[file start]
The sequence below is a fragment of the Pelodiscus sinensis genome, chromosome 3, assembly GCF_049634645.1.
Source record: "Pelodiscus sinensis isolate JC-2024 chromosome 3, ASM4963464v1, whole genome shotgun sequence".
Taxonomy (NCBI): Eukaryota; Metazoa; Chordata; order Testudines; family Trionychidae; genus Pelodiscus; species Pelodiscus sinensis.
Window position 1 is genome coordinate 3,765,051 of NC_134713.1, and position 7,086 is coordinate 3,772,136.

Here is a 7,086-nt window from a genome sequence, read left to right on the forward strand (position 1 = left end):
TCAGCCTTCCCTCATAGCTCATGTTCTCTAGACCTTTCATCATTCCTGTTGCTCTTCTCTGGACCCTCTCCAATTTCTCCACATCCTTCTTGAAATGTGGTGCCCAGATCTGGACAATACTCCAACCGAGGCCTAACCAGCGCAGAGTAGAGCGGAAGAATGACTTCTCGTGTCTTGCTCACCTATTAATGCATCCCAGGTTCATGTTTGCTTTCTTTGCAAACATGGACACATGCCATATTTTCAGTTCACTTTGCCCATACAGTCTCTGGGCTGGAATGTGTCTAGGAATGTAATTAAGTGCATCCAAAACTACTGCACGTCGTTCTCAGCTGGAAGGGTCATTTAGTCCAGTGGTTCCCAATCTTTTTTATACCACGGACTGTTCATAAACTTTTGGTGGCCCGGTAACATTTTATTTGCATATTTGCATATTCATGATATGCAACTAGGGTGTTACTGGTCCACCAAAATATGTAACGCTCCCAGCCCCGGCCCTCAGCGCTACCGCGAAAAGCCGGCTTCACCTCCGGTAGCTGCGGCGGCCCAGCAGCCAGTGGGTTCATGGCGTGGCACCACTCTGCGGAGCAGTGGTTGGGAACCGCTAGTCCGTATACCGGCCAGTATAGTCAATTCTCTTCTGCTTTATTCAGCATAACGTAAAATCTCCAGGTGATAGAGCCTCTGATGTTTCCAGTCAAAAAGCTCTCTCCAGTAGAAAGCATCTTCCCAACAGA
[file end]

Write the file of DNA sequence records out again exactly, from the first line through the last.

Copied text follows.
The sequence below is a fragment of the Pelodiscus sinensis genome, chromosome 3, assembly GCF_049634645.1.
Source record: "Pelodiscus sinensis isolate JC-2024 chromosome 3, ASM4963464v1, whole genome shotgun sequence".
Taxonomy (NCBI): Eukaryota; Metazoa; Chordata; order Testudines; family Trionychidae; genus Pelodiscus; species Pelodiscus sinensis.
Window position 1 is genome coordinate 3,765,051 of NC_134713.1, and position 7,086 is coordinate 3,772,136.

Here is a 7,086-nt window from a genome sequence, read left to right on the forward strand (position 1 = left end):
TCAGCCTTCCCTCATAGCTCATGTTCTCTAGACCTTTCATCATTCCTGTTGCTCTTCTCTGGACCCTCTCCAATTTCTCCACATCCTTCTTGAAATGTGGTGCCCAGATCTGGACAATACTCCAACCGAGGCCTAACCAGCGCAGAGTAGAGCGGAAGAATGACTTCTCGTGTCTTGCTCACCTATTAATGCATCCCAGGTTCATGTTTGCTTTCTTTGCAAACATGGACACATGCCATATTTTCAGTTCACTTTGCCCATACAGTCTCTGGGCTGGAATGTGTCTAGGAATGTAATTAAGTGCATCCAAAACTACTGCACGTCGTTCTCAGCTGGAAGGGTCATTTAGTCCAGTGGTTCCCAATCTTTTTTATACCACGGACTGTTCATAAACTTTTGGTGGCCCGGTAACATTTTATTTGCATATTTGCATATTCATGATATGCAACTAGGGTGTTACTGGTCCACCAAAATATGTAACGCTCCCAGCCCCGGCCCTCAGCGCTACCGCGAAAAGCCGGCTTCACCTCCGGTAGCTGCGGCGGCCCAGCAGCCAGTGGGTTCATGGCGTGGCACCACTCTGCGGAGCAGTGGTTGGGAACCGCTAGTCCGTATACCGGCCAGTATAGTCAATTCTCTTCTGCTTTATTCAGCATAACGTAAAATCTCCAGGTGATAGAGCCTCTGATGTTTCCAGTCAAAAAGCTCTCTCCAGTAGAAAGCATCTTCCCAACAGA